The Democratic Republic of the Congo is a country rich in natural resources, but for reasons which include armed conflict and disease, poverty in the DRC remains widespread.
Another factor is the theft of these Congolese resources by bad actors involved in the illegal minerals trade. That trade also threatens peace, security, and stability in the Great Lakes region.
In line with its commitment to disrupt the illegal minerals trade in the DRC and encourage mining sector transparency, the United States has imposed sanctions on Belgian businessman Alain Goetz and his network of companies. “Alain Goetz and his companies trade gold sourced from regions controlled by armed groups engaged in conflict in the DRC,” said State Department Spokesman Ned Price in a written statement. “These armed groups . . .are implicated in atrocities, including ethnic massacres, rape and forced recruitment of children.”
In announcing the sanctions, the U.S. Treasury Department wrote that the illicit movement of gold from the DRC that Goetz and his companies are involved in, is valued at hundreds of millions of dollars per year. The network of armed groups, smugglers, and companies, which generates revenue from the gold industry, does so through forced labor, smuggling, or by extorting payments from miners. These actors, the Treasury Department noted, use that revenue to finance armed conflict and enrich themselves, while depriving the DRC of tax revenue and disregarding the environment and local communities.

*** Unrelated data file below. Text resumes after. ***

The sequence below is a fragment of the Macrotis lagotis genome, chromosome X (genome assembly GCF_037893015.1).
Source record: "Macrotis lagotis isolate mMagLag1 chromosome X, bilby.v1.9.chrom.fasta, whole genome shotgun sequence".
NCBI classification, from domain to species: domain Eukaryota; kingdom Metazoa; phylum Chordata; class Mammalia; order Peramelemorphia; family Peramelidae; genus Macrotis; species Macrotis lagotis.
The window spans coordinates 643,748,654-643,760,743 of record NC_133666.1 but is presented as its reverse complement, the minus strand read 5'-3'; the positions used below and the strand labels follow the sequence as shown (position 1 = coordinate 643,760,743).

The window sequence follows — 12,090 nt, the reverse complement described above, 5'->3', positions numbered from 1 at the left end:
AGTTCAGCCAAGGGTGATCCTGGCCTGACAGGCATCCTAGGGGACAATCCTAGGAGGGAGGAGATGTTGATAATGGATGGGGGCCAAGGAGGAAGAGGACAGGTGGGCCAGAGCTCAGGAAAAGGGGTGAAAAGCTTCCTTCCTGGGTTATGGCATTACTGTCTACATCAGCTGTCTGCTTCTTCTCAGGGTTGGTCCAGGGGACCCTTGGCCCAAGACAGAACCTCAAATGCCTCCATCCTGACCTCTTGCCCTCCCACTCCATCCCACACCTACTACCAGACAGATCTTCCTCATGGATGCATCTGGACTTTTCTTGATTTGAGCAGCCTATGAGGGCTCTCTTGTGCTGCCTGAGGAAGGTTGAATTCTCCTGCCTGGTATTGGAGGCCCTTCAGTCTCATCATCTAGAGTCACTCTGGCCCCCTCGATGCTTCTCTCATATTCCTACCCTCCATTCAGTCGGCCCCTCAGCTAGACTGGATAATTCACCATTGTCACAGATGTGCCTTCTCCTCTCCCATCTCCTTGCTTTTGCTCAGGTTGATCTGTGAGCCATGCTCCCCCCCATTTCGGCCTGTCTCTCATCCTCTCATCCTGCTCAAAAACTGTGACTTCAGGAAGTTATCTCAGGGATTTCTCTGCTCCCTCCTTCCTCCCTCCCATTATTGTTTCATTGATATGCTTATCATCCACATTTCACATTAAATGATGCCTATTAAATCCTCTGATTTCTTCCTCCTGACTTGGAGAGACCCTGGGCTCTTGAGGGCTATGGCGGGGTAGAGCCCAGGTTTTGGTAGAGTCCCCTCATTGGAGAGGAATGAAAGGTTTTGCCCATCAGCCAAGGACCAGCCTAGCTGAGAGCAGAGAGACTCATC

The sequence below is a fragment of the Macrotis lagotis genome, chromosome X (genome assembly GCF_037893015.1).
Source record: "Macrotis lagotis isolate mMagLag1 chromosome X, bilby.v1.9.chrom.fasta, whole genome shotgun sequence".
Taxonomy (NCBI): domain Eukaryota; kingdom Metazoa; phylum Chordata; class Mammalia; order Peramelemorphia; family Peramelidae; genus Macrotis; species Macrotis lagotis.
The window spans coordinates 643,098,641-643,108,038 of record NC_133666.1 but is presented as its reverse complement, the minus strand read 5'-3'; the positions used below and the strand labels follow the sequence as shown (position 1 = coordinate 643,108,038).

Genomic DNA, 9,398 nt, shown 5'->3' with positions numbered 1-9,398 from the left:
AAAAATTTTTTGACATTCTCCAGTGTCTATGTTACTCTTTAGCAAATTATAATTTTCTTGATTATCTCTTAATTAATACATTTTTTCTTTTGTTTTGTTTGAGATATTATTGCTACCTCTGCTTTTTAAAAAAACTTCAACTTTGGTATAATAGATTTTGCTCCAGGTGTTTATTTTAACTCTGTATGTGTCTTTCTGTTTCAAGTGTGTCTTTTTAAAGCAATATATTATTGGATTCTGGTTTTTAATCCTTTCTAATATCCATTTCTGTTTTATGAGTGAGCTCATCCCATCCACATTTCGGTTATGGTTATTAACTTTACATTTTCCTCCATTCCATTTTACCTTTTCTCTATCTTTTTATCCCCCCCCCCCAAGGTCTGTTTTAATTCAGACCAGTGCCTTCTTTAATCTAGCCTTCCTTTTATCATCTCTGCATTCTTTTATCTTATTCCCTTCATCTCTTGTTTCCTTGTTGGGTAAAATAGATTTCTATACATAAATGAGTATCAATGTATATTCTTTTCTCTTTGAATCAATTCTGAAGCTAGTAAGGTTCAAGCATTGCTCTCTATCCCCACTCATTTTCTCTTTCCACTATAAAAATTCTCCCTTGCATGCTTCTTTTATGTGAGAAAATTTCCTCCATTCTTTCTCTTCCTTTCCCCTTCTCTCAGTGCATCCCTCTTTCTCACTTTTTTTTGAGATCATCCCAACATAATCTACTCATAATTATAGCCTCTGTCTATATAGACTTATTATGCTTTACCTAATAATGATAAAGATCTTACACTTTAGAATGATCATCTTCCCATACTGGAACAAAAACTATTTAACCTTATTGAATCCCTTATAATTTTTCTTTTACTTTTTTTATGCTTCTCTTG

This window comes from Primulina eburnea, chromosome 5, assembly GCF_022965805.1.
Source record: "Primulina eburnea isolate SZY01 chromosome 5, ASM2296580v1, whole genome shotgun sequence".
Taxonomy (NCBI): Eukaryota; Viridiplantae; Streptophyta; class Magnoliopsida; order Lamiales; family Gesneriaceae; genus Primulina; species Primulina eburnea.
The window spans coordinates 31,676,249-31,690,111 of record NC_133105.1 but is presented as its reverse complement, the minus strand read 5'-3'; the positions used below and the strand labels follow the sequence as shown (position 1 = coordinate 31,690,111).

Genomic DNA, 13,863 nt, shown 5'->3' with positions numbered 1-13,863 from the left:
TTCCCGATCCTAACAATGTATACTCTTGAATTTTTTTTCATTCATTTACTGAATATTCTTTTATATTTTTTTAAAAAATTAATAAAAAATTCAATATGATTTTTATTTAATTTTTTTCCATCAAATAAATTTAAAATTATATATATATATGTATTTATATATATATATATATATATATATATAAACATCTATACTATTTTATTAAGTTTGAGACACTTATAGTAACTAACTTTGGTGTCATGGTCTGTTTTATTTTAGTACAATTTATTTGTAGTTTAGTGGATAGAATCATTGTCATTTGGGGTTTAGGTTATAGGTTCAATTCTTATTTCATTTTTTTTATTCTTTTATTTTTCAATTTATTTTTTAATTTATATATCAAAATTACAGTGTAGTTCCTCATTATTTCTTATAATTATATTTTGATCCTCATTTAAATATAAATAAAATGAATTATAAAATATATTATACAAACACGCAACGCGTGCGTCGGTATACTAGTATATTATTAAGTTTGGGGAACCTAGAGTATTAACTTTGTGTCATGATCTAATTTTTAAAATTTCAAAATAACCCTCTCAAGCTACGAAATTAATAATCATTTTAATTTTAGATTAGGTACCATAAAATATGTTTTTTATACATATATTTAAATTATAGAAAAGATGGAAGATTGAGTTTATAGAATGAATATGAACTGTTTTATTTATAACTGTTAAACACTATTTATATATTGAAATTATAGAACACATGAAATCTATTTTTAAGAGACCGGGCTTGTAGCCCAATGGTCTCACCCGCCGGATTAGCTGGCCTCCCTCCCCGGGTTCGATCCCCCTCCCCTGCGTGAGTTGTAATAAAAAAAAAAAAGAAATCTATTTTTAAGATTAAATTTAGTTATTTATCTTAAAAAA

“Conflict gold provides the largest source of revenue to armed groups in eastern DRC where they control mines and exploit miners,” said Brian Nelson, Under Secretary of the Treasury for Terrorism and Financial Intelligence. "Alain Goetz and his network have contributed to armed conflict by receiving DRC gold without questioning its origin. Treasury has been very clear: global gold markets, at every step of the supply chain, must engage in responsible sourcing and conduct supply-chain due diligence."
The sanctions mean that all U.S. assets of designated individuals or companies are blocked, and U.S. citizens are generally prohibited from doing business with them.
“The United States will continue to support the DRC government’s efforts to tackle corruption and impunity, promote economic growth and enhance peace and security,” said State Department Spokesperson Price. “This action underscores our efforts to make sure that the U.S.-DRC Partnership for Peace, Prosperity and Preservation of the Environment delivers for the Congolese and American People.”